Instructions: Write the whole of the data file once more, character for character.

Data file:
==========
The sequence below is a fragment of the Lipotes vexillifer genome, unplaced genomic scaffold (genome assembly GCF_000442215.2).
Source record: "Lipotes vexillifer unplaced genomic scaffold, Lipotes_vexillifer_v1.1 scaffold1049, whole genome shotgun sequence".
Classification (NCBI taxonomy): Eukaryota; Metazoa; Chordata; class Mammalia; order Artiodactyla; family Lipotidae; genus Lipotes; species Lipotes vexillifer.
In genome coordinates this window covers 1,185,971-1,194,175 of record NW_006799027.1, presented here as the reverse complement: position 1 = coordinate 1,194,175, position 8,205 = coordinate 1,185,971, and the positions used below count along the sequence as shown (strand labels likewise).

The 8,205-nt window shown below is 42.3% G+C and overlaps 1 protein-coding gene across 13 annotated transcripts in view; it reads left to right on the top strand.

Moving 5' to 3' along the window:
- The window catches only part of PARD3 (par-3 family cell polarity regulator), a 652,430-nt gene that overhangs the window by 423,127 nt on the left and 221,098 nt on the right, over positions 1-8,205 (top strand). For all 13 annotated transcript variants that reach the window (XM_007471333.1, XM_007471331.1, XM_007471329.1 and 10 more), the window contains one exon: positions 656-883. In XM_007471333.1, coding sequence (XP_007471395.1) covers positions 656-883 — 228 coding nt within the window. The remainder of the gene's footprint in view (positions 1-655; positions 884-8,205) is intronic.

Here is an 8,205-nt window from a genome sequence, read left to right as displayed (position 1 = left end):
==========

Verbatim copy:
The sequence below is a fragment of the Lipotes vexillifer genome, unplaced genomic scaffold (genome assembly GCF_000442215.2).
Source record: "Lipotes vexillifer unplaced genomic scaffold, Lipotes_vexillifer_v1.1 scaffold1049, whole genome shotgun sequence".
Classification (NCBI taxonomy): Eukaryota; Metazoa; Chordata; class Mammalia; order Artiodactyla; family Lipotidae; genus Lipotes; species Lipotes vexillifer.
In genome coordinates this window covers 1,185,971-1,194,175 of record NW_006799027.1, presented here as the reverse complement: position 1 = coordinate 1,194,175, position 8,205 = coordinate 1,185,971, and the positions used below count along the sequence as shown (strand labels likewise).

The 8,205-nt window shown below is 42.3% G+C and overlaps 1 protein-coding gene across 13 annotated transcripts in view; it reads left to right on the top strand.

Moving 5' to 3' along the window:
- The window catches only part of PARD3 (par-3 family cell polarity regulator), a 652,430-nt gene that overhangs the window by 423,127 nt on the left and 221,098 nt on the right, over positions 1-8,205 (top strand). For all 13 annotated transcript variants that reach the window (XM_007471333.1, XM_007471331.1, XM_007471329.1 and 10 more), the window contains one exon: positions 656-883. In XM_007471333.1, coding sequence (XP_007471395.1) covers positions 656-883 — 228 coding nt within the window. The remainder of the gene's footprint in view (positions 1-655; positions 884-8,205) is intronic.

Here is an 8,205-nt window from a genome sequence, read left to right as displayed (position 1 = left end):